24. The LRB disclaims liability to the fullest extent permitted by law for any damages, losses or costs incurred for unauthorised access or alterations of transmissions or data by third parties as consequence of visit to the LRB Website.
  25. While 'subscriber only' content on the LRB Website is currently provided free to subscribers to the print edition of the LRB, the LRB reserves the right to impose a charge for access to some or all areas of the LRB Website without notice.
  26. These terms and conditions are governed by and will be interpreted in accordance with English law and any disputes relating to these terms and conditions will be subject to the non-exclusive jurisdiction of the courts of England and Wales.
  27. The various provisions of these terms and conditions are severable and if any provision is held to be invalid or unenforceable by any court of competent jurisdiction then such invalidity or unenforceability shall not affect the remaining provisions.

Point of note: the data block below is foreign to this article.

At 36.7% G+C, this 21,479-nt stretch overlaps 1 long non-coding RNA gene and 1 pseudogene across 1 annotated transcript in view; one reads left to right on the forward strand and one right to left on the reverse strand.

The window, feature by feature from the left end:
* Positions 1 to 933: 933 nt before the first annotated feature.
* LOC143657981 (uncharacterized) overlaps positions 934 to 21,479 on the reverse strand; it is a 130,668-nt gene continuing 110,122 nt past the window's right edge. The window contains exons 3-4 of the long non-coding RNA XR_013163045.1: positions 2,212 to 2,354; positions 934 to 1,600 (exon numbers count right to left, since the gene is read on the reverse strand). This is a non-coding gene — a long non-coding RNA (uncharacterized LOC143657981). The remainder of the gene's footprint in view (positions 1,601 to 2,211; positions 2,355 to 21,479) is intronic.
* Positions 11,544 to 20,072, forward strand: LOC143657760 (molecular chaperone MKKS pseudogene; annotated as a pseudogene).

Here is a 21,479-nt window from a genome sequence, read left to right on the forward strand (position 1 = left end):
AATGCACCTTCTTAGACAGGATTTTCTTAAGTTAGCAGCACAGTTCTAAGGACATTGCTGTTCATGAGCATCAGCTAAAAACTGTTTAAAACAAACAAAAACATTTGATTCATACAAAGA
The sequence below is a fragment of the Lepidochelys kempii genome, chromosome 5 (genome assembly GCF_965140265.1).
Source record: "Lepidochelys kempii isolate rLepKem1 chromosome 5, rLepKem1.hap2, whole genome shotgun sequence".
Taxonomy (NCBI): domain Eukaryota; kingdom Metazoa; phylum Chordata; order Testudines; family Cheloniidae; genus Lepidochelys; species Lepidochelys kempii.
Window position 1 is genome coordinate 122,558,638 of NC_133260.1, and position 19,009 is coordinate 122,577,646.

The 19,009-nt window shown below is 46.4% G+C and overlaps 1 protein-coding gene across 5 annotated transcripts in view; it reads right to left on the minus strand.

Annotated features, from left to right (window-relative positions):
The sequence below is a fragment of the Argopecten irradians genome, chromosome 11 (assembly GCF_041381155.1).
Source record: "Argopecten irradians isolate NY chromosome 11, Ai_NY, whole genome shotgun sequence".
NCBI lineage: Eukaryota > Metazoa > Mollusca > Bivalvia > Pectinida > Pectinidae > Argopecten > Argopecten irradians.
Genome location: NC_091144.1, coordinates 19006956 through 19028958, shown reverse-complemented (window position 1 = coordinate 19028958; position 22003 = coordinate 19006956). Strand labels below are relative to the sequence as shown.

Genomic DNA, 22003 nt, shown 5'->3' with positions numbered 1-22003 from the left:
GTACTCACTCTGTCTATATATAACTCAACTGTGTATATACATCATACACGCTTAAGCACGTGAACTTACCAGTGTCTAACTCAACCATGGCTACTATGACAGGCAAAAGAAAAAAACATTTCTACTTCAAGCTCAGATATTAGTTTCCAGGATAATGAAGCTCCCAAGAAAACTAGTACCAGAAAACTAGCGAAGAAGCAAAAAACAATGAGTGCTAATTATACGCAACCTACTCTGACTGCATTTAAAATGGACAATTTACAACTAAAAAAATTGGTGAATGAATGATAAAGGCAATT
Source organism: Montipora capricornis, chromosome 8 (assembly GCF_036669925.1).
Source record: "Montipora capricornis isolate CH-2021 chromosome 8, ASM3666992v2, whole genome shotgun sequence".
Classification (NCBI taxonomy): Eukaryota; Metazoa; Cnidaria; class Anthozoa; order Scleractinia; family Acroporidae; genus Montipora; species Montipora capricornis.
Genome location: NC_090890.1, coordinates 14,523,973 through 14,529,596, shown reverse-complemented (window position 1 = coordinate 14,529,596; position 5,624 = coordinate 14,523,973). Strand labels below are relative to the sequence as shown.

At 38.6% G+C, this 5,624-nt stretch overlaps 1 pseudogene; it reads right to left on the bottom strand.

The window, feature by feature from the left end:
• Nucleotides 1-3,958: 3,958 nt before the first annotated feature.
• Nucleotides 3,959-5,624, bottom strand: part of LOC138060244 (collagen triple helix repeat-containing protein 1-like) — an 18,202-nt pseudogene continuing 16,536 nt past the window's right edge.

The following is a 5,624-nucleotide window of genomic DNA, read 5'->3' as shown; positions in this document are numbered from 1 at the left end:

28. If these terms and conditions are not accepted in full, use of the LRB Website must be terminated immediately.
Close
Vol. 29 No. 13 · 5 July 2007
Short Cuts

The CIA’s Animal Farm

J. Hoberman

In the annals of American intelligence, the mid-1950s were the golden years: the CIA overthrew elected governments in Iran and Guatemala, conducted experiments with ESP and LSD (using its own operatives as unwitting guinea pigs), ran literary journals and produced the first general-release, feature-length animation ever made in the UK.

It was Howard Hunt who broke the story that the CIA funded Animal Farm, John Halas and Joy Batchelor’s 1954 version of George Orwell’s political allegory of the Russian Revolution and its aftermath, played out in a British farmyard. Cashing in on his Watergate notoriety, the rogue spook and sometime spy novelist took credit in Undercover: Memoirs of an American Secret Agent (1974) for initiating the project, shortly after Orwell’s death in 1950. The self-aggrandising Hunt may have exaggerated his own importance in the operation – possibly inventing the juicy detail that Orwell’s widow, Sonia, was wooed with the promise of meeting her favourite star, Clark Gable – but, as detailed by Daniel Leab in Orwell Subverted: The CIA and the Filming of ‘Animal Farm’ (Pennsylvania, $55), the operation was real.